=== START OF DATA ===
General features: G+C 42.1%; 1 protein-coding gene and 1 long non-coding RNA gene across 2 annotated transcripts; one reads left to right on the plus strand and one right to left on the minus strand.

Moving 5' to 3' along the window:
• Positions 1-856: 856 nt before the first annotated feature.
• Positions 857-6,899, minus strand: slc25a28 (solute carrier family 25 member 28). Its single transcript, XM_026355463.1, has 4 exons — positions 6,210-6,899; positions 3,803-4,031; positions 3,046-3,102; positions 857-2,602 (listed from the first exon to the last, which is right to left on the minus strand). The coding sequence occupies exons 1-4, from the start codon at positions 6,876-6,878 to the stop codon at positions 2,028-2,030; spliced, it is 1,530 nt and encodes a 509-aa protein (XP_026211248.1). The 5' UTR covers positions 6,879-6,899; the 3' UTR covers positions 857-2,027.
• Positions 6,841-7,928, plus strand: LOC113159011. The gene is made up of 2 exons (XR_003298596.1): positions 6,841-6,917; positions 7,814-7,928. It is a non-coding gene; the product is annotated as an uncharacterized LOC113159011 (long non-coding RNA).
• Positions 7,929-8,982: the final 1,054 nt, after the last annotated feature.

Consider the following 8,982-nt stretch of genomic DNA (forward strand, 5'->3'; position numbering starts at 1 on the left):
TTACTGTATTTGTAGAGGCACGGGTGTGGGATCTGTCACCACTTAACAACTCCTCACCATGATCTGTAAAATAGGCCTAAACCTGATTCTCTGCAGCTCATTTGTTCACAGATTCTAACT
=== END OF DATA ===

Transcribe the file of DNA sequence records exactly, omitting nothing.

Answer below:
General features: G+C 42.1%; 1 protein-coding gene and 1 long non-coding RNA gene across 2 annotated transcripts; one reads left to right on the plus strand and one right to left on the minus strand.

Moving 5' to 3' along the window:
• Positions 1-856: 856 nt before the first annotated feature.
• Positions 857-6,899, minus strand: slc25a28 (solute carrier family 25 member 28). Its single transcript, XM_026355463.1, has 4 exons — positions 6,210-6,899; positions 3,803-4,031; positions 3,046-3,102; positions 857-2,602 (listed from the first exon to the last, which is right to left on the minus strand). The coding sequence occupies exons 1-4, from the start codon at positions 6,876-6,878 to the stop codon at positions 2,028-2,030; spliced, it is 1,530 nt and encodes a 509-aa protein (XP_026211248.1). The 5' UTR covers positions 6,879-6,899; the 3' UTR covers positions 857-2,027.
• Positions 6,841-7,928, plus strand: LOC113159011. The gene is made up of 2 exons (XR_003298596.1): positions 6,841-6,917; positions 7,814-7,928. It is a non-coding gene; the product is annotated as an uncharacterized LOC113159011 (long non-coding RNA).
• Positions 7,929-8,982: the final 1,054 nt, after the last annotated feature.

Consider the following 8,982-nt stretch of genomic DNA (forward strand, 5'->3'; position numbering starts at 1 on the left):
TTACTGTATTTGTAGAGGCACGGGTGTGGGATCTGTCACCACTTAACAACTCCTCACCATGATCTGTAAAATAGGCCTAAACCTGATTCTCTGCAGCTCATTTGTTCACAGATTCTAACT